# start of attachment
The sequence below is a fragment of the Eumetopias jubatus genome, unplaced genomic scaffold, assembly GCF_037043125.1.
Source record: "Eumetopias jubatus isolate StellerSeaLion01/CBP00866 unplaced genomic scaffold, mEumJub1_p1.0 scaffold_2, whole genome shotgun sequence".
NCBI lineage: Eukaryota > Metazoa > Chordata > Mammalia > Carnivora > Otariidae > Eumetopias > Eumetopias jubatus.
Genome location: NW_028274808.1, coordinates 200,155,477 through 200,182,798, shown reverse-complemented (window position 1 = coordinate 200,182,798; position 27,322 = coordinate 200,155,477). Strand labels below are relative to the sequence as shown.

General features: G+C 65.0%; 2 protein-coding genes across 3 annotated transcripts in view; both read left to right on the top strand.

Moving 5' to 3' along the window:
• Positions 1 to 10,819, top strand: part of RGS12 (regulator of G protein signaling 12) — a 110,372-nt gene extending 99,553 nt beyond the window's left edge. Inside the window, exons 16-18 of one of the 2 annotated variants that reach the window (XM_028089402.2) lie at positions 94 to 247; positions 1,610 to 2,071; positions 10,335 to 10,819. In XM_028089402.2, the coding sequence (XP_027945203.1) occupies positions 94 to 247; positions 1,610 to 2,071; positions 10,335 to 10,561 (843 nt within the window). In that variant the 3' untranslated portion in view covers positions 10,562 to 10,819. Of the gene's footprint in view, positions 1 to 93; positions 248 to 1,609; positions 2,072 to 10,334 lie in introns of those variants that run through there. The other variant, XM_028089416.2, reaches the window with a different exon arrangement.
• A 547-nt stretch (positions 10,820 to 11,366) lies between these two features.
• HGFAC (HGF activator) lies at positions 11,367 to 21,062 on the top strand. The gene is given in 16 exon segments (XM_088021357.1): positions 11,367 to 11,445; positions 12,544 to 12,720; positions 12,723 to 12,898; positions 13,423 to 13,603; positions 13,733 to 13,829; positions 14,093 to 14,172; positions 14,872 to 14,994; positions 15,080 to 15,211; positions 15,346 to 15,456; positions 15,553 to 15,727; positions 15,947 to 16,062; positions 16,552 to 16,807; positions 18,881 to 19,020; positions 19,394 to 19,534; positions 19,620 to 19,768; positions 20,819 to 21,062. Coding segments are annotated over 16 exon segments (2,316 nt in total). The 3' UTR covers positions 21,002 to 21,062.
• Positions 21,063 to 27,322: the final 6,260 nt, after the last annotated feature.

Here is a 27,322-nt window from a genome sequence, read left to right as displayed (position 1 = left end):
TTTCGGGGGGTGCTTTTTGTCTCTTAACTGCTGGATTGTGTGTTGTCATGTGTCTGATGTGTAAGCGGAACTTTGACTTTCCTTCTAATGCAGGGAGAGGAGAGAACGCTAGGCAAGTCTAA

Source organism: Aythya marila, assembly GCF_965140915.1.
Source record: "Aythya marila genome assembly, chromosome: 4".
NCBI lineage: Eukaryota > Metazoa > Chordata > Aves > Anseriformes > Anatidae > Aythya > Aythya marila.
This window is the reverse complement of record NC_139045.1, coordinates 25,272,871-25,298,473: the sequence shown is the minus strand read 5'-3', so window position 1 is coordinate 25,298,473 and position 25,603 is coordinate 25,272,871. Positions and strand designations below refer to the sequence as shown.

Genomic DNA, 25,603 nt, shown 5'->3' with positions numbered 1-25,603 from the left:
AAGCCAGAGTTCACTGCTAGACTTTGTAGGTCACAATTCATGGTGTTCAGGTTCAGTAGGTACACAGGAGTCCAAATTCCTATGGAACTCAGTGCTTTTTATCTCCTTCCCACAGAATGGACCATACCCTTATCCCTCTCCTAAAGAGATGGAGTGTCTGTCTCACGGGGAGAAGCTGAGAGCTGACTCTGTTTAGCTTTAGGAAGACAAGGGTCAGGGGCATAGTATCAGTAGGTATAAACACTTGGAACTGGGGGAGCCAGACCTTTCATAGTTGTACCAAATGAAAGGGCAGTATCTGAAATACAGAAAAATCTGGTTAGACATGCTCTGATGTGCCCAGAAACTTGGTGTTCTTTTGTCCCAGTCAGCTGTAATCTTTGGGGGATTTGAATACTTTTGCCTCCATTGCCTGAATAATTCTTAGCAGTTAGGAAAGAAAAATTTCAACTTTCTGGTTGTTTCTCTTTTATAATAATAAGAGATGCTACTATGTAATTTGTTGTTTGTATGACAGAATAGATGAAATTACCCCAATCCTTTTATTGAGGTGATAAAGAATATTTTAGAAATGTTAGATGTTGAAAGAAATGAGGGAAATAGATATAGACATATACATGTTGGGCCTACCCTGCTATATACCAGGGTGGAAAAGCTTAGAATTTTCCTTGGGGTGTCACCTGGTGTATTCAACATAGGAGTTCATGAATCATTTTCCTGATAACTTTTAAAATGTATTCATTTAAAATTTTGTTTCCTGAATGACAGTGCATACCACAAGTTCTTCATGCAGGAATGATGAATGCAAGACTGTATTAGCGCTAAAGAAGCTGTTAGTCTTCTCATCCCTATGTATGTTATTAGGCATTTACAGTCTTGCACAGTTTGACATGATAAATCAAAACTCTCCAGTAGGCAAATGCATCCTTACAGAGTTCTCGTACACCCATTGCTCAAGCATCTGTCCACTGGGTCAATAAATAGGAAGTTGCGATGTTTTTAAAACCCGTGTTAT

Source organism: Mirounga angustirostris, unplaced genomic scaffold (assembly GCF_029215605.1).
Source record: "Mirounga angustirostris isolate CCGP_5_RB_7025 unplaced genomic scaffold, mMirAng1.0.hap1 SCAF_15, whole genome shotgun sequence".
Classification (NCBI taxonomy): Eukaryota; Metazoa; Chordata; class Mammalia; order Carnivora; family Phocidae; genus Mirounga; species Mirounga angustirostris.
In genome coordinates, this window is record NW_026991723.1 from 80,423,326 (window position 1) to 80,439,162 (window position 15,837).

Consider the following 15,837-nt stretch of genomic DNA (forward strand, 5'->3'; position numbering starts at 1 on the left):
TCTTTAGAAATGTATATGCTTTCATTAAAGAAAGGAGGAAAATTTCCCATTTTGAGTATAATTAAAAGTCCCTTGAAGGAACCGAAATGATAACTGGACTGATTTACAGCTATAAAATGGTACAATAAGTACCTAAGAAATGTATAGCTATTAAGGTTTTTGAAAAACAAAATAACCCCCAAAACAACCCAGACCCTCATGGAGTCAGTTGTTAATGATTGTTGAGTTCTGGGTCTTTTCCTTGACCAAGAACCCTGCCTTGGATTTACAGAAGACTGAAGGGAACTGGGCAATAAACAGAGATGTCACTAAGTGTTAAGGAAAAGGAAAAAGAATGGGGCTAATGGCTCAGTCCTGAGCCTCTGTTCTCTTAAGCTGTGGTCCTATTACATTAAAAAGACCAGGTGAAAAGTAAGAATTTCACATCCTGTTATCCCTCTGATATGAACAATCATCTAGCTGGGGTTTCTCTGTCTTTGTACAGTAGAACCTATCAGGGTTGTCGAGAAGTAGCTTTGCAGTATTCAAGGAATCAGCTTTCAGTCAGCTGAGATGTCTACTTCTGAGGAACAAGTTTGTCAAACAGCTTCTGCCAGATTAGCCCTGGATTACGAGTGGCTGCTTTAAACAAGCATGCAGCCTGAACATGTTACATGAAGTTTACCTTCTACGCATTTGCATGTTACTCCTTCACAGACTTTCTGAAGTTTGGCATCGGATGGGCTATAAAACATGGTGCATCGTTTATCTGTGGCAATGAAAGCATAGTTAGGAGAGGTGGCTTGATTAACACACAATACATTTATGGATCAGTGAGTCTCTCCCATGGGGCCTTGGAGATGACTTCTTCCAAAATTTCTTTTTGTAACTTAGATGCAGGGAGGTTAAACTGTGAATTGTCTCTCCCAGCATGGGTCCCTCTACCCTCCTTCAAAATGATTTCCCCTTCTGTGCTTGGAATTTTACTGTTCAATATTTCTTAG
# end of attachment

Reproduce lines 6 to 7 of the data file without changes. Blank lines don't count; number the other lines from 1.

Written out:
Moving 5' to 3' along the window:
• Positions 1 to 10,819, top strand: part of RGS12 (regulator of G protein signaling 12) — a 110,372-nt gene extending 99,553 nt beyond the window's left edge. Inside the window, exons 16-18 of one of the 2 annotated variants that reach the window (XM_028089402.2) lie at positions 94 to 247; positions 1,610 to 2,071; positions 10,335 to 10,819. In XM_028089402.2, the coding sequence (XP_027945203.1) occupies positions 94 to 247; positions 1,610 to 2,071; positions 10,335 to 10,561 (843 nt within the window). In that variant the 3' untranslated portion in view covers positions 10,562 to 10,819. Of the gene's footprint in view, positions 1 to 93; positions 248 to 1,609; positions 2,072 to 10,334 lie in introns of those variants that run through there. The other variant, XM_028089416.2, reaches the window with a different exon arrangement.